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MonkeyNotes-Tom Jones by Henry Fielding
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Book Twelve

Chapters 8 - 14

Summary

Jones gets up in the morning and finds that the puppet master is beating up his poor Merry-Andrew. Jones defends the latter. Merry-Andrew takes Jones to the place where he had seen Sophia. Jones and Partridge travel along the road and rest at an alehouse. Jones decides to venture out even though there is a storm. It should be mentioned that Jones was not at fault for defaming Sophia; it had been Partridge all this while who had been speaking about Tom's beloved very openly.

Jones makes plans to leave the inn. He manages to get a boy to guide him. After four hours of traveling, Jones, Partridge and their guide reach an inn. Partridge is in a good mood. While Jones is trying to arrange for his journey to Coventry, he comes across Mr. Dowling - the lawyer. Dowling presses Jones to go no further that night, but Tom refuses to stay on and decides to undertake the journey once again.

Mr. Dowling and Tom share a few drinks together. When Dowling mentions Blifil to Tom, the latter criticizes Blifil. Dowling tells Tom that Blifil would be inheriting Squire Allworthy's estate. Jones goes on to narrate his life history to Dowling. Dowling feels very compassionate towards Tom. Once the horses are ready, Tom resumes his travelling. Tom and Partridge lose their way. They come across an old woman, who Partridge thinks is a witch. Tom is amused by Partridge's mind. Partridge has a fall. After taking stock of the situation, the travelers move again.

They now discover a light at some distance. Partridge is very frightened as usual and is reluctant to move towards this light, but Tom persuades him to proceed. On coming closer they realize that the lights and the noises are originating from a barn. A great number of men and women were assembled here and were enjoying themselves with much joviality. Tom decides to join these Egyptian gypsies for sometime. He perceives the king of the gypsies. While his majesty is discoursing with Jones, Partridge starts cavorting with a female gypsy. The gypsy's husband finds his wife with Partridge and is very angry. The husband complains to the king.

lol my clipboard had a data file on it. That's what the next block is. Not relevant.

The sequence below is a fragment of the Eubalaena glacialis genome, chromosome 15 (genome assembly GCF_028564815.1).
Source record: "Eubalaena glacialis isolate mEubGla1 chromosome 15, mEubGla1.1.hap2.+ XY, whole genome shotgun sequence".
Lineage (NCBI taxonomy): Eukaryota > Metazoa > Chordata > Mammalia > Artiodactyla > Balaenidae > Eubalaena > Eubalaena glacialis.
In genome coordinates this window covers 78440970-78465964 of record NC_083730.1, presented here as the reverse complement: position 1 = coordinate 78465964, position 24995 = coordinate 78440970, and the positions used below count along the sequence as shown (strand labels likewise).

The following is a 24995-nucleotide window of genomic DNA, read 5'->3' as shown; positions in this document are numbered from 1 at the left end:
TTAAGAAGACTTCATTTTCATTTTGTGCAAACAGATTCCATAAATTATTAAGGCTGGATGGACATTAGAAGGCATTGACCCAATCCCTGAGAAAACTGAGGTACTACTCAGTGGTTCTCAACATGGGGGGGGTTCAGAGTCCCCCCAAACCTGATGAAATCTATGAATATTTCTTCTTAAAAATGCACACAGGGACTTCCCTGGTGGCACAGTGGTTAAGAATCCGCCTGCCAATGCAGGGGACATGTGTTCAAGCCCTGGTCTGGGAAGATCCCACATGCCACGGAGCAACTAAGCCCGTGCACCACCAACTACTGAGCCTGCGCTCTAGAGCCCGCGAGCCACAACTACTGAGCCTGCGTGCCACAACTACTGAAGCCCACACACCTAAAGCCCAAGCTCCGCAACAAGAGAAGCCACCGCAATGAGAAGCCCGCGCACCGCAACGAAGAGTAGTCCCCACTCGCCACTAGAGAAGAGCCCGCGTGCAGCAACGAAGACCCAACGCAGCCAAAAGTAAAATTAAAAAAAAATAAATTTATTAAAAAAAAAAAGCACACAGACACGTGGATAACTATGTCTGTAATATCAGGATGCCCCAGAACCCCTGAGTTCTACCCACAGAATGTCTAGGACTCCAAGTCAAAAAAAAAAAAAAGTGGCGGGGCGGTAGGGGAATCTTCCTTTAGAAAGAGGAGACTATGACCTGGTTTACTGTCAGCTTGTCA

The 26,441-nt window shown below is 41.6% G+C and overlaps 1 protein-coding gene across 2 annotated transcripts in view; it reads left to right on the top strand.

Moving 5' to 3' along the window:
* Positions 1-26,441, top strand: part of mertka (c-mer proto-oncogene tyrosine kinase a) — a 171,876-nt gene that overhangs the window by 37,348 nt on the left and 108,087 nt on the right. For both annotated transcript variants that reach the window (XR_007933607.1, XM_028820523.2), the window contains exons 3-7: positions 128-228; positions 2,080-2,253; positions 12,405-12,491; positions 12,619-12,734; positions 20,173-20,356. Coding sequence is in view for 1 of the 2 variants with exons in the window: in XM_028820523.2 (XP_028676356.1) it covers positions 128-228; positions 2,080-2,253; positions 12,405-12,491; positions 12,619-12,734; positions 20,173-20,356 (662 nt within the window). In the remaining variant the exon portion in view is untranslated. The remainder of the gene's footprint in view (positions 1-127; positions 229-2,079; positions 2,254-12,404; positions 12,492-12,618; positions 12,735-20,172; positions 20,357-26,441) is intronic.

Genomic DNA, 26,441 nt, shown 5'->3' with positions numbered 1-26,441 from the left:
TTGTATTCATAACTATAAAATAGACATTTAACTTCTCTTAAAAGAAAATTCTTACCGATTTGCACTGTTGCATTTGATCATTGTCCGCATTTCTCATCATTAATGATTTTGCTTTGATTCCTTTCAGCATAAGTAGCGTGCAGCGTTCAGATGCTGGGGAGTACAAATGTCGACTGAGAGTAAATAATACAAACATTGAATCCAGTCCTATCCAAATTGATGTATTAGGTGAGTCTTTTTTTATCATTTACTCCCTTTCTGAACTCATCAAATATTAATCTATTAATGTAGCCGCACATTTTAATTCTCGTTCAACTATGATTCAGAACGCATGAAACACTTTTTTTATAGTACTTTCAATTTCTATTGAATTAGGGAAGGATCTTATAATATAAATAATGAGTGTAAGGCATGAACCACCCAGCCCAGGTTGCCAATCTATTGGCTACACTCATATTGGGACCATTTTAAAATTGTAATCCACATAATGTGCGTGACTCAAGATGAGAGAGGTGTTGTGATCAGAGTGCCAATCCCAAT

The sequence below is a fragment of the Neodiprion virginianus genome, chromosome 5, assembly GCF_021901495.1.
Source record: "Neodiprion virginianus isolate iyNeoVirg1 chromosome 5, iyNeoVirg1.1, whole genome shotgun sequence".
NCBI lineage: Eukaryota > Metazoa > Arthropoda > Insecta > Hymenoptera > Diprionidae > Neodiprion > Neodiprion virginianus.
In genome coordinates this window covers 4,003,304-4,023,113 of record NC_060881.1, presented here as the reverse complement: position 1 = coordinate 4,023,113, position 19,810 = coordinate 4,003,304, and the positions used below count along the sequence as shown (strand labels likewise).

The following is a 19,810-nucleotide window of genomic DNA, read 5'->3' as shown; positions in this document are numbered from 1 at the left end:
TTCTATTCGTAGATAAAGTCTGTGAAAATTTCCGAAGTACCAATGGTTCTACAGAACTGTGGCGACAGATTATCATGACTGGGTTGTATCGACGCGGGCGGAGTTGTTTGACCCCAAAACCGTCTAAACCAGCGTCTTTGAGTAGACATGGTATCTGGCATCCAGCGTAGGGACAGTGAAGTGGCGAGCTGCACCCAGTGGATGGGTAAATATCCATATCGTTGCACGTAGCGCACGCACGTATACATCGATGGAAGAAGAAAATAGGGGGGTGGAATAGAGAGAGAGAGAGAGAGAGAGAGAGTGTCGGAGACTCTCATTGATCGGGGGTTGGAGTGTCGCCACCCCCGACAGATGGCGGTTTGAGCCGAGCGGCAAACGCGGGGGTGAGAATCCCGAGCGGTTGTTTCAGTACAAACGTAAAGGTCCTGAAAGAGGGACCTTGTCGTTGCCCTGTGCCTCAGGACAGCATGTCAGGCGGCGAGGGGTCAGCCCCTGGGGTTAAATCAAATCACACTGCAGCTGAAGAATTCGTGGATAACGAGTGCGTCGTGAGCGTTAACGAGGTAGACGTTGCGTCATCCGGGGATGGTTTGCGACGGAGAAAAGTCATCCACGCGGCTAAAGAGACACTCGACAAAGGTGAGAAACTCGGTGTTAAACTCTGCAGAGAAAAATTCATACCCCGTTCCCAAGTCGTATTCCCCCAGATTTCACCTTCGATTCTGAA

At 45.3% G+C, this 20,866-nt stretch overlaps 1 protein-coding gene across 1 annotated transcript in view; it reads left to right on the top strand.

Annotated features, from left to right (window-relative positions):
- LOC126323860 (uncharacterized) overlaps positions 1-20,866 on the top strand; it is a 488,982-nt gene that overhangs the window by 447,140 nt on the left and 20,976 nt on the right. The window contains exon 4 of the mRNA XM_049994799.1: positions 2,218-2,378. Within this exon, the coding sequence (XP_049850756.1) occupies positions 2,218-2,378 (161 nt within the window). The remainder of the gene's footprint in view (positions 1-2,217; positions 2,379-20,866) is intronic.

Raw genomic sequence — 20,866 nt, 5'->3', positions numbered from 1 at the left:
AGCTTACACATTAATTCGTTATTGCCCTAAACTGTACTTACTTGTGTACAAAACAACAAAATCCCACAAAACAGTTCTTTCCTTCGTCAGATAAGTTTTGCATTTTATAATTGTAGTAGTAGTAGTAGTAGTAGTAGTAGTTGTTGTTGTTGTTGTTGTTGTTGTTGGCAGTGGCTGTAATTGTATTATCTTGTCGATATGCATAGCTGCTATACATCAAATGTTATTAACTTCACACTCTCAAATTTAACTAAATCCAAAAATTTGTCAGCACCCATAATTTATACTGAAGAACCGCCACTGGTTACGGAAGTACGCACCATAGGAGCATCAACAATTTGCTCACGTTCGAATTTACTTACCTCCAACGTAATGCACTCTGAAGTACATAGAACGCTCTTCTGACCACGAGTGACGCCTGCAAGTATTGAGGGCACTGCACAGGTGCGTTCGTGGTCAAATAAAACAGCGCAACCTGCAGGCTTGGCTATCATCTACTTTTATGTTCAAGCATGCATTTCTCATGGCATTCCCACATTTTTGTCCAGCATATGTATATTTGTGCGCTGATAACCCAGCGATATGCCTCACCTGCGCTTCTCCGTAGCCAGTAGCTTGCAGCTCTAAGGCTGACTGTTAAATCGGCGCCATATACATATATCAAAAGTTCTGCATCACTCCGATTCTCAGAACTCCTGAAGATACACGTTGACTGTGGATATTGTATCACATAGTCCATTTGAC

Now Tom sees how the gypsies execute their own kind of justice. Tom is impressed by the gypsy's concept of fairness. Jones and Partridge take leave of his Egyptian majesty and travel towards Coventry. They thus travel all his way to Dunstable. They go on from Dusstable to St. Albans. Jones realizes that it is impossible to overtake Sophia. He decides to rest at St. Albans. He has dinner there. Partridge harangues Tom regarding the very little food he eats. The two argue again and this turns into a full-blown fight. Tom is incensed at Partridge but recovers his good spirits just as soon. They mount their horses and proceed towards London.

When they get bout two miles beyond Bannet, a genteel looking man approaches Jones on a shabby horse. On learning that Tom and Partridge were on their way to London, this man joins them. But after traveling with the duo for some time, he pulls out a pistol and demands the little bank note which Partridge had mentioned. But Tom manages to overpower this highwayman. This man claims that he is not a professional robber but someone who was forced to take up a desperate measure in order to protect his family. Partridge does not approve of letting the man get away so easily but Tom gives some money to the 'highwayman' and lets him go. Tom is sarcastic about Partridge's cowardice.

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